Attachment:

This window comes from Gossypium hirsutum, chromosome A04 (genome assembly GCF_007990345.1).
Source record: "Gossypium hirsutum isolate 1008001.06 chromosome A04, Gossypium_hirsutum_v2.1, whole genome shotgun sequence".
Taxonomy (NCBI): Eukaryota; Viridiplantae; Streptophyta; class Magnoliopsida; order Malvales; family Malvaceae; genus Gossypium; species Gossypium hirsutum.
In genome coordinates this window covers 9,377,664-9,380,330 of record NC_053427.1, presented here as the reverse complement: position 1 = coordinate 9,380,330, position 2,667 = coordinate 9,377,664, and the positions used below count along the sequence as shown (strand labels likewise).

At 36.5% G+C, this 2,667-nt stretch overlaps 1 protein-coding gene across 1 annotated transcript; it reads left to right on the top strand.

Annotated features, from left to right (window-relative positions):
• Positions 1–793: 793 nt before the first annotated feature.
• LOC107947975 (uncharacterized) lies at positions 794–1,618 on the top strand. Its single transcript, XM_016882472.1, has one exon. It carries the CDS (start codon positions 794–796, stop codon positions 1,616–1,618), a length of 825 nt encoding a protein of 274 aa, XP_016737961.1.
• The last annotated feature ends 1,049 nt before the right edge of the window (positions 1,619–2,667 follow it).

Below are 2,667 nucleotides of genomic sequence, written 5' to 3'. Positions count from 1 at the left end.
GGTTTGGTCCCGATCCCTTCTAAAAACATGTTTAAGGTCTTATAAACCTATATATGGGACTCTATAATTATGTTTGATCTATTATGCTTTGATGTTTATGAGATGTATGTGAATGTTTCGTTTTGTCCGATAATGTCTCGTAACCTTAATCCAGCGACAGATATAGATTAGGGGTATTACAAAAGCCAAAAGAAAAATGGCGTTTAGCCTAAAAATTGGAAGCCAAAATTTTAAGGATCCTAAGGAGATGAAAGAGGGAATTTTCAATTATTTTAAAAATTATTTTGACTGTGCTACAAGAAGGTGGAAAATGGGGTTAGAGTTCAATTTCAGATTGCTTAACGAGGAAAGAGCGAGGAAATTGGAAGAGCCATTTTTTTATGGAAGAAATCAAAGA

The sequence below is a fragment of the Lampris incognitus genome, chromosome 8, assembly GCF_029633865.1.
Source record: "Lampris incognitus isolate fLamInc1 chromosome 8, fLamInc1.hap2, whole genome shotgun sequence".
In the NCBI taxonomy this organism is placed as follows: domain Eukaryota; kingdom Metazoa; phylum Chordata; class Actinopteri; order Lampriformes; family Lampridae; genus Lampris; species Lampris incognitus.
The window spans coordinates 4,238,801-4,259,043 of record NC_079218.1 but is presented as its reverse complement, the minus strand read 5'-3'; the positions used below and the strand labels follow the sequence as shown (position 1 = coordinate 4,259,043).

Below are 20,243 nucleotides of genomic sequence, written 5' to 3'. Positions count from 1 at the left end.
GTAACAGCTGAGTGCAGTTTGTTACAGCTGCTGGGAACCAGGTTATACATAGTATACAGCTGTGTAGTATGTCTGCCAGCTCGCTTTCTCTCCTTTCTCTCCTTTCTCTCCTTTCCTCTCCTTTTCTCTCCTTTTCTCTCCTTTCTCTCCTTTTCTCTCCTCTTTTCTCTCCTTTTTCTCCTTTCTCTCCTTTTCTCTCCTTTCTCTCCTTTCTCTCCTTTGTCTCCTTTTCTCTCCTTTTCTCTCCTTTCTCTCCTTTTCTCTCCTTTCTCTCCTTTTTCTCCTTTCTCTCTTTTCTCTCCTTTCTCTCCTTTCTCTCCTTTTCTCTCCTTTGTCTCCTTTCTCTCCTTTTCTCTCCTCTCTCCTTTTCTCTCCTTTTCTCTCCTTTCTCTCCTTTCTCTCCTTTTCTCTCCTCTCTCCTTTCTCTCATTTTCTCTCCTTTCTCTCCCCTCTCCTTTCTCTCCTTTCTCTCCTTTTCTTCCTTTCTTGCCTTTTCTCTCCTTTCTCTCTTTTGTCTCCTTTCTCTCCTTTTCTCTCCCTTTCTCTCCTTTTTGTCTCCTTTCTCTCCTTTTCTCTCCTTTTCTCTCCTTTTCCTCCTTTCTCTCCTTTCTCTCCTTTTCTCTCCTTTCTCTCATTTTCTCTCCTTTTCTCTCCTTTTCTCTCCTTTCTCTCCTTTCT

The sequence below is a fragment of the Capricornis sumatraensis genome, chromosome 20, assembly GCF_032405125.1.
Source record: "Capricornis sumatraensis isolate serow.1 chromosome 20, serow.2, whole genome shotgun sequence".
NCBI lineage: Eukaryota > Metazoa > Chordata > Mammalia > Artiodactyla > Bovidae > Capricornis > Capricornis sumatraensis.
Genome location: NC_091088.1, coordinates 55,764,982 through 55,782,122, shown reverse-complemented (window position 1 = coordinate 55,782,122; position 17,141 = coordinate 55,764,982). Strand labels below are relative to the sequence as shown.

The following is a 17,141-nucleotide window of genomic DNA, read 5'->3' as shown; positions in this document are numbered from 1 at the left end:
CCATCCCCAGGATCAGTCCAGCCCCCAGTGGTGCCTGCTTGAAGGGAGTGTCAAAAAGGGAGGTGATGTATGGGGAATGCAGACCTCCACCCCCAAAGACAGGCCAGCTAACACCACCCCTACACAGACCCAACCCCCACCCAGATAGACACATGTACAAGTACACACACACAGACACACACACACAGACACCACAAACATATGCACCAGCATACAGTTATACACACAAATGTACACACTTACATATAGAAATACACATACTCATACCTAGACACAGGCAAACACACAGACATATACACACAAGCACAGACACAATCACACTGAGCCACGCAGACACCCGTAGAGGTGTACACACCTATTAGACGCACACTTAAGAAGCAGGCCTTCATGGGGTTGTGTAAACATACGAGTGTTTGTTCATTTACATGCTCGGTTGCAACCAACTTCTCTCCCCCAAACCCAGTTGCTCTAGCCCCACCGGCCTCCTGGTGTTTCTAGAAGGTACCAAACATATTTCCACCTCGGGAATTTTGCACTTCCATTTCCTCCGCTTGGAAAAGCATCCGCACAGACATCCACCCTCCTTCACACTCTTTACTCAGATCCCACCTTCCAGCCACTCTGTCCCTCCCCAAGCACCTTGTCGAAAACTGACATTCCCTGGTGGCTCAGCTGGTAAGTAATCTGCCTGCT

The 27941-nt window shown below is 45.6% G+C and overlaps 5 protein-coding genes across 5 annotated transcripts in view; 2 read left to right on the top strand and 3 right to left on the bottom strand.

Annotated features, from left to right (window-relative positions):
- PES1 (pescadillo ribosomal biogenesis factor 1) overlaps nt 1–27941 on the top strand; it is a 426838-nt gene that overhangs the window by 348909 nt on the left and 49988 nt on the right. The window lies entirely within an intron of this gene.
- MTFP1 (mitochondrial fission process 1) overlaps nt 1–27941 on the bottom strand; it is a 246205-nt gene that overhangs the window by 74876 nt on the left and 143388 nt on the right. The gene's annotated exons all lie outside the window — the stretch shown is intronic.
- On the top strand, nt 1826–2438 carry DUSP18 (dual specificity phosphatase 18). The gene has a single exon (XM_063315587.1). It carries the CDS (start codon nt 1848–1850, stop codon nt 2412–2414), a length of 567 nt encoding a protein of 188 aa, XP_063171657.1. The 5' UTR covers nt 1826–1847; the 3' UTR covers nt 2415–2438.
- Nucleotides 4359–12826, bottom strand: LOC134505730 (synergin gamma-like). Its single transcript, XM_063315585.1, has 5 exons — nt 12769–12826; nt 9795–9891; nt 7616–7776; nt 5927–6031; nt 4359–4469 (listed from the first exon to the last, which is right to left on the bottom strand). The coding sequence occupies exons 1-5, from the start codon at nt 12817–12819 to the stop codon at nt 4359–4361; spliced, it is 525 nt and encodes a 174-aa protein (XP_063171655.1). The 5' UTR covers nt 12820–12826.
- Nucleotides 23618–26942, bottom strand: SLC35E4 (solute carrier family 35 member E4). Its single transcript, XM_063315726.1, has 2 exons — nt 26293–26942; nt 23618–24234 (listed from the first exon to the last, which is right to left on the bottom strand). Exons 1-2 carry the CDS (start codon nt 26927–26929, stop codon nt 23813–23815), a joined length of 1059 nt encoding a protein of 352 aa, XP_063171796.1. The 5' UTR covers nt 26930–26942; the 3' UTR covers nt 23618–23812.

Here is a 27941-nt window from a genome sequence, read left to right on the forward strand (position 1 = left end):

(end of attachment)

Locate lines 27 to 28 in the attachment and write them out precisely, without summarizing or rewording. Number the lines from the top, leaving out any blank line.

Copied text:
- MTFP1 (mitochondrial fission process 1) overlaps nt 1–27941 on the bottom strand; it is a 246205-nt gene that overhangs the window by 74876 nt on the left and 143388 nt on the right. The gene's annotated exons all lie outside the window — the stretch shown is intronic.
- On the top strand, nt 1826–2438 carry DUSP18 (dual specificity phosphatase 18). The gene has a single exon (XM_063315587.1). It carries the CDS (start codon nt 1848–1850, stop codon nt 2412–2414), a length of 567 nt encoding a protein of 188 aa, XP_063171657.1. The 5' UTR covers nt 1826–1847; the 3' UTR covers nt 2415–2438.